Pricing Intelligence: What it is and Why it Matters
Retail pricing is risky business. Price products too high, and customers are happy to take their money elsewhere. Price too low, and the product loses its value and struggles with brand degradation. It can be tough to find the sweet spot between padding the bottom line and enticing consumers to purchase your product. Retailers that have found middle ground are using automated pricing intelligence, paired with a competitive strategy.
What is Pricing Intelligence and Why Does it Matter?
Pricing intelligence consists of tracking, monitoring and analyzing pricing data to understand the market and make educated pricing changes at speed and scale. Because product pricing changes often, retailers need to constantly monitor their relative price position and incorporate changes within a dynamic strategy. However, this doesn’t mean lowering the price just because a competitor does.
So, what’s the point? With the right insight into which competitive products are selling at a premium price, retailers can act in near real time with discounts, “buy one, get one” deals and similar offers that get consumers excited, or thinking about making the switch from a competitor.
There are three main steps when it comes to pricing intelligence; following them can help retailers set themselves up for long-term growth.
Step No. 1: Use Automation
In the current unified commerce era, retailers and brands need ultimate visibility into their competitive landscape.
The traditional model of monitoring for price changes manually is inefficient, time consuming and often inaccurate. Not to mention, the vast amount of existing data makes it difficult to scale. Often, there are too many SKUs to check, and by the time a manual review has occurred, the landscape has changed yet again.
Data collection also needs to be scalable. As a company grows, so too do its number of SKUs, channels and competitors to monitor. This is where automation comes in handy, as the retailer won’t have to repeat those time-consuming and slow processes over again.
Price monitoring in the modern era means using algorithms to understand which products are the same and similar, even when product titles or images don't match up. Each retailer may have a different website layout, structure and naming convention, but with the help of algorithms, they can get more accurate pricing information across selling channels faster.
Conversely, algorithms aren't perfect. If a website's layout or structure changes and the algorithm can no longer locate the price, then it will have to be rebuilt to function again. This is where it helps to pair technology with a human touch. Retailers should look for partners that offer both robust technical capabilities and white-glove customer support.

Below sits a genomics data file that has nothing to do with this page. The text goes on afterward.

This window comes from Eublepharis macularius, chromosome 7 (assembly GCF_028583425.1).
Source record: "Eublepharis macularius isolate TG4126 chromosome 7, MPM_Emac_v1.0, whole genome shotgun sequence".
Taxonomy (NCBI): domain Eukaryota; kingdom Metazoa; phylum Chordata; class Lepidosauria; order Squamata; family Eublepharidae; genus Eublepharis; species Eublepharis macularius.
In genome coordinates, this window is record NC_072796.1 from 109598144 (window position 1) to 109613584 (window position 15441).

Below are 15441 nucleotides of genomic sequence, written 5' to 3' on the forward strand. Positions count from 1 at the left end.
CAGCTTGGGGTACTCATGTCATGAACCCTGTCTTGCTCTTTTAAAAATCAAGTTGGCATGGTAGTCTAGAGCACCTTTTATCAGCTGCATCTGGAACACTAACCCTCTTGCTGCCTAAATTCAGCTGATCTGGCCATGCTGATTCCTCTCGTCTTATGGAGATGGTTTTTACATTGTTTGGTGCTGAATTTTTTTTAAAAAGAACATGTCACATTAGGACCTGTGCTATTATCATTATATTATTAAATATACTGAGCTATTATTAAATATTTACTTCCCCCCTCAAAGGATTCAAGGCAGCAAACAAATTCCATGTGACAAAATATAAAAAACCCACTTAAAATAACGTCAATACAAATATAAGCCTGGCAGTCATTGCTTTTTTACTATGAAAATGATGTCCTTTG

By automating competitive pricing analysis, retailers can receive accurate pricing data in a timely manner. This frees up valuable time and resources, eliminates potential human error, and provides relevant and accurate information.
Step No. 2: Create an Effective Pricing Strategy
First and foremost, identify direct competitors in the same category as well as competitors with similar or the same products. It sounds shocking, but many brands and retailers lack visibility into their own markets — i.e., they don’t know who all of their competitors are, what their competing products are, and how their pricing compares.
Second, take a look at historical pricing trends. Over time, retailers can start to see trends and recurring behaviors within their competitor set. How often do competitors have sales and promotions? When do back-to-school promotions typically start? Do prices rise or fall around major shopping holidays? Historical data provides an inside look into the lessons and successes of pricing behaviors. By keeping an eye on market trends and behaviors, retailers can make quicker data-driven decisions and outperform their competitors.
For example, say you’re an emerging clothing brand. Competing with big, established brands, any bit of intel is a big deal for you. You want to know which of your competitors sell basic tanks, when, and with what promotions and shipping options. This creates opportunities for you to offer something similar — or more creative — and try to persuade consumers to make the switch to your brand instead.
Lastly, get ready to analyze the data and make it scalable. Invest in advanced software that will provide clear visuals like graphs and not just Excel spreadsheets filled with numbers. Visualizations are powerful tools for presentations, making complex data actionable for the business user.
Step No. 3: Take Action
Pricing intelligence is nothing without immediate action. However, time and again, retailers collect and analyze all of this pricing data, and then let it sit and build up over time. Data that sits with no corresponding plan of action quickly becomes irrelevant.
If a retailer collects a heap of data about the price of ski jackets in December, but analysts review the data in May, it’s way too late. Not only are the prices irrelevant five months later, but who’s buying ski jackets in the middle of spring? Retailers need to act on data as the market changes, not six months later. When a retailer notices a spike in ski jacket sales in December, it needs to react at that time, whether it’s creating its own sale or sending out promo deals and coupons. The benefits of acting on more accurate data faster can mean a spike in sales and acquiring new customers.
Retailers, it’s time to implement a dynamic pricing strategy that has the ability to shift based on the latest and greatest competitor insights. Use pricing intelligence to manage your relative price position in the competitive landscape, anticipate margin pressures, and boost revenue at the category level. If you don’t, it’s certain your competitor will.
Related story: Why Online Retailers Should Reprice Within Reason